RBI data showed weighted average lending rate (WALR) for fresh rupee loans had increased by 135 basis points (100bps = 1 percentage point) between May and November, while for outstanding loans it was 71bps. “Primacy must be given to growth and a case can be made out to consider decoupling from the Fed approach and look at what works for India,” Ficci president Subhrakant Panda told TOI.
His counterpart at CII, Sanjeev Bajajwho leads financial services entity Bajaj Finserv, was more upfront, arguing that the RBI had more elbow space to delink rate hikes from the US Fed as some sectors may soon feel the pinch. “Some segments, for example the housing sector, people are taking loans, which are floating interest rates for a very long period of time – their EMIs have gone up. We have by and large come on interest rate at pre-Covid level. This is a conducive rate for investment, but if they start going up significantly, it will act as a damper,” he had told TOI in an interview on Monday.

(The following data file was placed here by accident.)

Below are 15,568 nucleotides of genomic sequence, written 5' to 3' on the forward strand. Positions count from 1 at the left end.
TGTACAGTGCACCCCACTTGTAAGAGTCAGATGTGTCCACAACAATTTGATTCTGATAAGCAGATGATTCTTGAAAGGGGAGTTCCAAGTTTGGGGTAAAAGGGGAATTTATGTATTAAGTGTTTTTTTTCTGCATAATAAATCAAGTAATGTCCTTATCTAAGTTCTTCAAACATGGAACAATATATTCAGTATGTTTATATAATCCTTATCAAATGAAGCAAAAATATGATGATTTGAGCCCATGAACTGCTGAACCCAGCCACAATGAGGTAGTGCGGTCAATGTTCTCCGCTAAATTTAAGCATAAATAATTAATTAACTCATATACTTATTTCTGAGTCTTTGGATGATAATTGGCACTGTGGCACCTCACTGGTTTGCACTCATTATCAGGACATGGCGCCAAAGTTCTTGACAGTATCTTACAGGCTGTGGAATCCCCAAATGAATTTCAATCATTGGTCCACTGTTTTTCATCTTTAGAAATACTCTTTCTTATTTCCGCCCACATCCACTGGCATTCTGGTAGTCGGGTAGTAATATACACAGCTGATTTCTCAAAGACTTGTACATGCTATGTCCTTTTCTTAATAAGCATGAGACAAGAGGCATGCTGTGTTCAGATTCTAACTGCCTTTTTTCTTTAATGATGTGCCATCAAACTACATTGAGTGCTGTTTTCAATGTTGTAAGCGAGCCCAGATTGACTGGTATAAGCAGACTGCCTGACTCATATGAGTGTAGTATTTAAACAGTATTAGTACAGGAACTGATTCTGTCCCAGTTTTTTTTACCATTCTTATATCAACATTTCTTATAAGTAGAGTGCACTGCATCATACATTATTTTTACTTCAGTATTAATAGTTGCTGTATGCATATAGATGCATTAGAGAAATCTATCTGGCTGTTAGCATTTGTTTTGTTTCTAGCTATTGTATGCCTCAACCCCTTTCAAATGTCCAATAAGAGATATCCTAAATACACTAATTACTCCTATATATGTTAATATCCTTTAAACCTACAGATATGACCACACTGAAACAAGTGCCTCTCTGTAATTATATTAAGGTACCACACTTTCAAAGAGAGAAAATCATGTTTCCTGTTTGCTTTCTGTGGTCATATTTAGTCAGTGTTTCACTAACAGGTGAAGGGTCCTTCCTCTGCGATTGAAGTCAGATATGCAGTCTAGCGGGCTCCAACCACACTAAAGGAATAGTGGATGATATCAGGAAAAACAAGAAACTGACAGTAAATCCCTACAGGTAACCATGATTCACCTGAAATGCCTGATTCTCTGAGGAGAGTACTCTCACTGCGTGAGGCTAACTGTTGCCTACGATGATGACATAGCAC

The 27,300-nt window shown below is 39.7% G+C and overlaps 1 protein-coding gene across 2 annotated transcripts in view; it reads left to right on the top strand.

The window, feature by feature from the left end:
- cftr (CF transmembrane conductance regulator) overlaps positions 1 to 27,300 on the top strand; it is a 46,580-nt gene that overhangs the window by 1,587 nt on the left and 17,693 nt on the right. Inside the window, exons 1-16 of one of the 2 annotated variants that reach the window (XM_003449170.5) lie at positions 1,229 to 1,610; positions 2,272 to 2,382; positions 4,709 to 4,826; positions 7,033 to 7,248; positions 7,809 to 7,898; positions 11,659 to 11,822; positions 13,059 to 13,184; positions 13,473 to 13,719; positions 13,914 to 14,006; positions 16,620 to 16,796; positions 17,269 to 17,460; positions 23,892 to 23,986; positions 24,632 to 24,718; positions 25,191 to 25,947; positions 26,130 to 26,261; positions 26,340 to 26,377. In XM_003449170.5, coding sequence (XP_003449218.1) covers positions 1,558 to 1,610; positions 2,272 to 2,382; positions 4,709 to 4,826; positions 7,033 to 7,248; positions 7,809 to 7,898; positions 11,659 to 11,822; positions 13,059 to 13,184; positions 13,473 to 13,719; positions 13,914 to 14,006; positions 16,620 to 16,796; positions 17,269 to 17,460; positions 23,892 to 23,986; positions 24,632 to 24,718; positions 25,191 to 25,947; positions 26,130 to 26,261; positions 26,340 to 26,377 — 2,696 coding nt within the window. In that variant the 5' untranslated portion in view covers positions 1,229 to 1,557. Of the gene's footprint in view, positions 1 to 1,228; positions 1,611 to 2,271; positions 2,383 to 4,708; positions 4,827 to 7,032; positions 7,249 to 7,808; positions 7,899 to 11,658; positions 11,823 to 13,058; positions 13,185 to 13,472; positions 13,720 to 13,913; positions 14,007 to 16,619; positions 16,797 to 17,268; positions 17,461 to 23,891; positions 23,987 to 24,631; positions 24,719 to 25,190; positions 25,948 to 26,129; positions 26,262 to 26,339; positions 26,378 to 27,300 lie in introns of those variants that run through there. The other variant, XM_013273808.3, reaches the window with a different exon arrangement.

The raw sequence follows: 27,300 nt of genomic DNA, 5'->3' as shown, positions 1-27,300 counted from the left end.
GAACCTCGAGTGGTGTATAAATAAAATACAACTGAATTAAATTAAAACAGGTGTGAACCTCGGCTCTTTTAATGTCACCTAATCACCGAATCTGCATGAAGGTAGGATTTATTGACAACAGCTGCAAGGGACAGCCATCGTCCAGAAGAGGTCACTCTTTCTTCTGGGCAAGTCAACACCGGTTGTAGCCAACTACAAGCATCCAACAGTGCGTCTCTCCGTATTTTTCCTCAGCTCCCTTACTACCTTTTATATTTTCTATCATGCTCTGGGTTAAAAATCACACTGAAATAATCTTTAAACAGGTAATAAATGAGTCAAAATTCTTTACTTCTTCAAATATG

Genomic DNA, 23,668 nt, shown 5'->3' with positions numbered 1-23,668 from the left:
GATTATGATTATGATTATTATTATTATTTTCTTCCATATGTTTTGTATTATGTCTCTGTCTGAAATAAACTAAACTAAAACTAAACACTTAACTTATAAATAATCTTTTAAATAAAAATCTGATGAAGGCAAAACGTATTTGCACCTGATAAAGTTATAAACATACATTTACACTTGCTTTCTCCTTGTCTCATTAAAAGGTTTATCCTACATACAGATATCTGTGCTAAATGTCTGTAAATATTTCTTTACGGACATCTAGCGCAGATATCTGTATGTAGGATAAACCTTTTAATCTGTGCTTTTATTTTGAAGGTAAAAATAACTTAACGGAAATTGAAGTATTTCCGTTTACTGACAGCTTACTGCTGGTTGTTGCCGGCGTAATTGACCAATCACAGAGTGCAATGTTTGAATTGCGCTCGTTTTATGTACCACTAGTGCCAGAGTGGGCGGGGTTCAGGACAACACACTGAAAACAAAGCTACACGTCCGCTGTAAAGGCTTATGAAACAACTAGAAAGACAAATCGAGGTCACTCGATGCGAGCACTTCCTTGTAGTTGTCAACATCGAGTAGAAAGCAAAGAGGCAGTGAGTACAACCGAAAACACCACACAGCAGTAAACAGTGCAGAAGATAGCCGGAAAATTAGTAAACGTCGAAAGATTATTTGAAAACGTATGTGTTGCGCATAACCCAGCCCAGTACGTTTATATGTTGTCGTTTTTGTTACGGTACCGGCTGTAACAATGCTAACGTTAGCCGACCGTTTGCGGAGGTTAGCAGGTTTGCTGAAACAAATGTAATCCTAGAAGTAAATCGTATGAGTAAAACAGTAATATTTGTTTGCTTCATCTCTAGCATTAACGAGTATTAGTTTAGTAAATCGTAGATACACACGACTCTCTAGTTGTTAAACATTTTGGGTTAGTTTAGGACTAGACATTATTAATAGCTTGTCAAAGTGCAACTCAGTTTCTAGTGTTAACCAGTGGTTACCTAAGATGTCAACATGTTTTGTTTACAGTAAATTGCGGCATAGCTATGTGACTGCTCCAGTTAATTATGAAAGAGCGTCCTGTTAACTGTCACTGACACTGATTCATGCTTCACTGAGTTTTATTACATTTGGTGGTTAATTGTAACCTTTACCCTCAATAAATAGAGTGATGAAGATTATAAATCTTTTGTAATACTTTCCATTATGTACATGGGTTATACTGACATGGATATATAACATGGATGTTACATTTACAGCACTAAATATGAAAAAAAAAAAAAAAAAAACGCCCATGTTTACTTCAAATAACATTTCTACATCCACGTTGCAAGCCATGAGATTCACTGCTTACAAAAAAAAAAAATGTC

On Tuesday, SBI chief economist S K Ghosh argued that the segment is already showing signs of a slowdown. “With the rise of 250bps in repo rate from May 2022, the incremental housing loans of ASCBs (all scheduled commercial banks) have increased by over Rs 1.8 lakh crore in April 2022-January 2023 compared to Rs 1.4 lakh crore during the same period in previous year. However, it is important to look at the segment-wise home loans. We estimated the fresh disbursal of loans by the ASCBs. The results show that, on an average, the proportion of home loans up to Rs 30 lakh in total loans disbursed has declined to 45% during January-February 2023 from around 60% of total disbursals in June 2022 quarter. Moreover, if we look at above Rs 50-lakh loans, their share has increased from 15% to approximately 25% of the fresh housing loans during this fiscal. This indicates that the demand for housing loans by people at the lower end of the strata, who take loans for affordable housing sector, has been noticeably hit,” he said.
Ghosh and some other economists have argued that the RBI needs to take a careful look at the retail inflation data as there may be some discrepancies. Bloomberg economist Abhishek Gupta said, “India’s inflation surge may not be what it seems. Price gains unexpectedly jumped above RBI’s 2-6% target range in January and stayed elevated in February. We think this is more likely a reflection of a shift in the CPI’s statistical weights than an increase in price pressures. As such, it shouldn’t add to the case for RBI tightening.”
Most economists, however, expect a 25bps increase when the monetary policy committee meets next month, pointing to retail inflation staying above the 6% mark for the second straight month.